The impact of the Commercial Revolution on the world economy has contributed to the expansion of trade borders, the creation of a single currency for accounting, and the development of international entrepreneurship.
The definition of a commercial revolution can be attributed to the period of economic expansion of Europe. The period of the European economic growth, colonialism, and mercantilism, which lasted from about the 16th to the beginning of the 18th century, defines the Commercial Revolution characteristics, followed by the Industrial Revolution.
Starting from the Crusades, Europeans rediscovered spices, silk, and other commodities being rare in Europe, and the trade expanded in the second half of the Middle Ages. Seeing the competing national interest, Europeans had a desire to increase world power through their colonial empires. The Commercial Revolution is marked by an increase in overall trade and growth in financial services such as banking, insurance, and investment.
An essential consequence of the Commercial Revolution effect was the Columbus Exchange. In the 18th century, the Mediterranean Sea was the center of European trade with other parts of the world for over 2000 years. After 1492, this emphasis shifted to the Atlantic Ocean with routes southward around the Cape of Good Hope and transatlantic trade. Another meaningful change was the population growth due to better food and more wealth, larger families, and the migration of peoples from Europe to America. Population growth has provided the expanding labor force required for industrialization. A significant result of the commercial revolution of Europe was the total stock of all tangible wealth needed for the subsequent industrial revolution. Economic prosperity funded new forms of cultural expression during this period.
Mercantilism is a natural movement of the period of the commercial revolution in Europe. Mercantilism is an economic policy that emphasizes that the goal of each country was to get as much money as possible by any means. The belief was that more fertile land is a stronger state. Monopolistic enterprises regulated trade in cities, controlling the production of goods. The adopted systems prevented external merchants from selling products in the town and forced third-party merchants to pay losses and other types of payments for the privilege of doing business in a city. Supporters of mercantilism were Thomas Moon, Philip von Hernigk, and others.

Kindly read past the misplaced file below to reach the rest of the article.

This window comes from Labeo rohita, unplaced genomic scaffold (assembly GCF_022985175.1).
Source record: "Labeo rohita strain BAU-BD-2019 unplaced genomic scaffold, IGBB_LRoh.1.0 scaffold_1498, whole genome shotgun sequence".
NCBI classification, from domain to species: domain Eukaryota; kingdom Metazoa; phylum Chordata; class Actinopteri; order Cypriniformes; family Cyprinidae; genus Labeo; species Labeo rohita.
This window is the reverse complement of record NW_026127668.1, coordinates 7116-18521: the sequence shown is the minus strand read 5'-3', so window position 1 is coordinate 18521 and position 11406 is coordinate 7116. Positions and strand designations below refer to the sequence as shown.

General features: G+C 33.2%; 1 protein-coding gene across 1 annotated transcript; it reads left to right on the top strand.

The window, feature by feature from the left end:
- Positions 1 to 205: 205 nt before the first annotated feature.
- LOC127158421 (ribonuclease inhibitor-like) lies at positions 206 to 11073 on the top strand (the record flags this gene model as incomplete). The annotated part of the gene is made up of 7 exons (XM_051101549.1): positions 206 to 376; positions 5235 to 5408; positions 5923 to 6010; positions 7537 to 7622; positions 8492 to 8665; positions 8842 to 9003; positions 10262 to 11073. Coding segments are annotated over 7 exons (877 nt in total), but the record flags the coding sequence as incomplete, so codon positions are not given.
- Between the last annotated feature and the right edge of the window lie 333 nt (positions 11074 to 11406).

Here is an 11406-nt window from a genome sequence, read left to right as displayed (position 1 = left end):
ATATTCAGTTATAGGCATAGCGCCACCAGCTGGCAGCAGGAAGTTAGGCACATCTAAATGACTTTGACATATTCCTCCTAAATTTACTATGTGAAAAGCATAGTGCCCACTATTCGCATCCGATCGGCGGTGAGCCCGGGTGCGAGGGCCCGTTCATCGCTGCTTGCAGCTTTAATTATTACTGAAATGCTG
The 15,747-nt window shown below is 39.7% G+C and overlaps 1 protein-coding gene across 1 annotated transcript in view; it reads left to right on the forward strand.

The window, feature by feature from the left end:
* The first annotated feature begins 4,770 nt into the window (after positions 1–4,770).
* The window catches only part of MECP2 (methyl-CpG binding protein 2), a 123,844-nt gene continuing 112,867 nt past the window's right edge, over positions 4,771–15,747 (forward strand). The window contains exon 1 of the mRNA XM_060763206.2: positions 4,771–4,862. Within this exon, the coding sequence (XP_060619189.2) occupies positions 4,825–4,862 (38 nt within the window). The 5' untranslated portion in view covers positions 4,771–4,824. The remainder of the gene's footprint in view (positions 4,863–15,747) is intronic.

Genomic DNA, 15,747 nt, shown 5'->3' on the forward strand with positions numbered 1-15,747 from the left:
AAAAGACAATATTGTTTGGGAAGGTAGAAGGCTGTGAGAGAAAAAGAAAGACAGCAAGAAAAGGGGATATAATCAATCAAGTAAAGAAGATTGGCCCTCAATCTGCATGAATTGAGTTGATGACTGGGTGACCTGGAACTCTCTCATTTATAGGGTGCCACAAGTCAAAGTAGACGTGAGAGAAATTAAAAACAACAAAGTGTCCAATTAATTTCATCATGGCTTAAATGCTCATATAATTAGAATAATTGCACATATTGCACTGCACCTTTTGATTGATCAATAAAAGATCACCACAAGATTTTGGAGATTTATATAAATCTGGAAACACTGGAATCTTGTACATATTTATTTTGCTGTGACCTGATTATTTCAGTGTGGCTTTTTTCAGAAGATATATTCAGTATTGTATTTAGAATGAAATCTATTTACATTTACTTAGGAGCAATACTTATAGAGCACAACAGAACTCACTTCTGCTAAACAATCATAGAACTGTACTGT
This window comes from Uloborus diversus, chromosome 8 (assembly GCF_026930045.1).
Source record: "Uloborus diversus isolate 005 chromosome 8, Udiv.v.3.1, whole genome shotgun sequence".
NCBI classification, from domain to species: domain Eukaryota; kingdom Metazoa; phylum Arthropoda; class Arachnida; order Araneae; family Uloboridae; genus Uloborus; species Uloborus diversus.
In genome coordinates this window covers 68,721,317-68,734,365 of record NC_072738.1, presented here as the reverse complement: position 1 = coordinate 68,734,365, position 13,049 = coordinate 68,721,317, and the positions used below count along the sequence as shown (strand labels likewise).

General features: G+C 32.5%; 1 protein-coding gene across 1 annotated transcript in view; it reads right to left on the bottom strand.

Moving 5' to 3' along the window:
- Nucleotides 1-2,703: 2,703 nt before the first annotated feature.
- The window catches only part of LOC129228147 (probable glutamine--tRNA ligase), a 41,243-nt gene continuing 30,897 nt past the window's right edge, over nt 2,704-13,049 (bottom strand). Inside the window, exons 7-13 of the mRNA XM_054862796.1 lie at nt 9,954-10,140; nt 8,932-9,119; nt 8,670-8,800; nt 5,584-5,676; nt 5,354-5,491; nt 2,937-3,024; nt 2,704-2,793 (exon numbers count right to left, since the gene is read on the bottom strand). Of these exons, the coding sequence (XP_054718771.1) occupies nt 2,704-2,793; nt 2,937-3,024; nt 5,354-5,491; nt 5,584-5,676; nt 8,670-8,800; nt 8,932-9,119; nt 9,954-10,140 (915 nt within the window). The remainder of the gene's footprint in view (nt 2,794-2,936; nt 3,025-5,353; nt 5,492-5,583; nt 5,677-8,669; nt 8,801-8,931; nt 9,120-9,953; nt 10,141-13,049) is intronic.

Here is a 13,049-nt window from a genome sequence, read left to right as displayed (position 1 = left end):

The following Commercial Revolution facts have been revealed when doing the research. The silver coinage need also influenced the desire for expanded land exploration, as silver and gold were spent to trade with the Middle and the Far East; Europeans had a constant shortage of precious coins. European mines for the extraction of silver ore and gold were exhausted. The metal was too deep to reach as the water filled the tunnel, and the technologies were not advanced enough to successfully remove the water to reach the ore or gold.
The second fact is that trade for several years of the Commercial Revolution prospered not because of research for the extraction of precious metals, but due to a new belief in gold coinage. Italian city-states such as Genoa and Florence (where the first gold coins began to be minted in 1252) and kingdoms such as the Kingdom of Sicily usually received gold through trading partners like Tunisia and Senegal (Fig.1). The new, stable, and universally accepted coinage, which was compatible with traditional European coinage systems, identified the increasing demand for foreign currency to facilitate trade. It is possible to note that this system made an international business more profitable. Thus, the commercial revolution in Europe had a considerable impact on the global economy. The expansion of territorial borders of the trade, the development of new lands, and the acceptance of a single currency contributed to the allocation of the 13th -18th century period as a separate era of commercialization.